I’ve been engaging with intuitive eating for a while now. Ditching the diet was the best thing that I could have done for my mind and my body. I honestly wish I had done it sooner. What no one told me was that there was an extreme side to intuitive eating, which wasn’t really intuitive eating at all. I want to talk to you about it, today.
Intuitive eating is the process of making food choices by listening to your body, your mind and your soul. Diet culture holds so much control over how we eat, drink and exercise. Intuitive eating and intuitive living aims to give you back control over your life and your decisions.
When I first started intuitive eating, I knew it was normal to eat more than ‘usual’. Diet culture teaches us to restrict, whether it be food groups or calories. Our body’s natural response to releasing restriction is to eat. It doesn’t trust when we will allow it to eat again. Eventually, I began to find a rhythm with my eating. I would eat anything I wanted and I felt like I was finally happy with an ‘everything in moderation’ attitude.
After my surgery in September, I was immobile for several weeks and I often ate out of boredom and self-pity. When I struggled to find a job in the months following my surgery, I consoled my boredom again with biscuits and chocolate, all day, everyday. I told myself I was just eating intuitively. I was allowed to eat this much sugar.
The extreme side of intuitive eating
It’s true. I was allowed to eat this much sugar. I managed to avoid shame for the most part. But after a while, I started to feel ill from the sheer amount of biscuits and chocolate. Feeling unwell would make me feel sad, which led me to eat more. So, my response to feeling unwell from too much sugar was to eat more sugar. I had to take a step back.
I realised that I had taken intuitive eating to the extreme. When I listened to what my body was saying, I wasn’t really hearing it. I was ignoring what it actually wanted. When my body told me it didn’t want to eat any more sugar, my mind went into overdrive and panicked. I was scared that restriction would rear it’s ugly head but what I wasn’t considering was that my body was telling me it was done with sugar (for a little while.)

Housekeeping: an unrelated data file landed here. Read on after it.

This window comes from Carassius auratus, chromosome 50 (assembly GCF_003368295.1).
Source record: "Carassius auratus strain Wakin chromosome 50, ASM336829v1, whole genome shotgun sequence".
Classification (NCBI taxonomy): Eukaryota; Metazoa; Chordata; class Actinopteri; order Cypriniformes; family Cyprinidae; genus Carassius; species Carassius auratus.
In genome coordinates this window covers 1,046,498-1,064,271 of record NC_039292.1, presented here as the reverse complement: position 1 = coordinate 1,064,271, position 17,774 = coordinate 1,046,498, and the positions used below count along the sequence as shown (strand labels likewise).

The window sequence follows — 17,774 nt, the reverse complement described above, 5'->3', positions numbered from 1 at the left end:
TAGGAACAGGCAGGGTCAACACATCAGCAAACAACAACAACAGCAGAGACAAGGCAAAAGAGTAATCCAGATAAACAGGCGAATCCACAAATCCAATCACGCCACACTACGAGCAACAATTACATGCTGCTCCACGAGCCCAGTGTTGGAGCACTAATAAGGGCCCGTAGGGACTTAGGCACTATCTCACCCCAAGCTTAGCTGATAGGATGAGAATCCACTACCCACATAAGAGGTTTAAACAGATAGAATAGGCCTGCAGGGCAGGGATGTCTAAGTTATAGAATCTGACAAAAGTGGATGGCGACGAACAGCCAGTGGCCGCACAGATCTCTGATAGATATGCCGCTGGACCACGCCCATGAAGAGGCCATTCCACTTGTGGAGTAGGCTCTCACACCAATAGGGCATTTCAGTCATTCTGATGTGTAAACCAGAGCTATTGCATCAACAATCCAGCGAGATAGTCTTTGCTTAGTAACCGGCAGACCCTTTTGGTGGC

As much as I try to ignore diet culture ‘research’, I do believe that there may be an element of addictiveness to sugar. Whether that’s a chemical component or underlying psychological attachment, my mind feels compelled to eat as much sugar as possible. It’s probably years of restriction that can’t be undone and I accept that.
I accept that I will probably always need to check in on myself when it comes to sugar. However, since I started engaging in intuitive eating, my cravings for other things have gone. Intuitive eating is worth engaging with. It truly connects your mind, body and soul and allows you to reflect on more than just food. It eventually becomes your way of life.
I’m going to talk more about intuitive living in a future post so make sure you sign up to the Take a Paws Newsletter to get the notification! I hope you’ve found this post on the extreme side of intuitive eating useful. By all means, I’m not advocating against intuitive eating. I’m merely being transparent about my journey and my recovery from diet culture in the hope that it might validate how you’re feeling too.
Always remember to take a ‘paws’!
If you’re seriously struggling with your relationship with food, contact BEAT Eating Disorders service for support.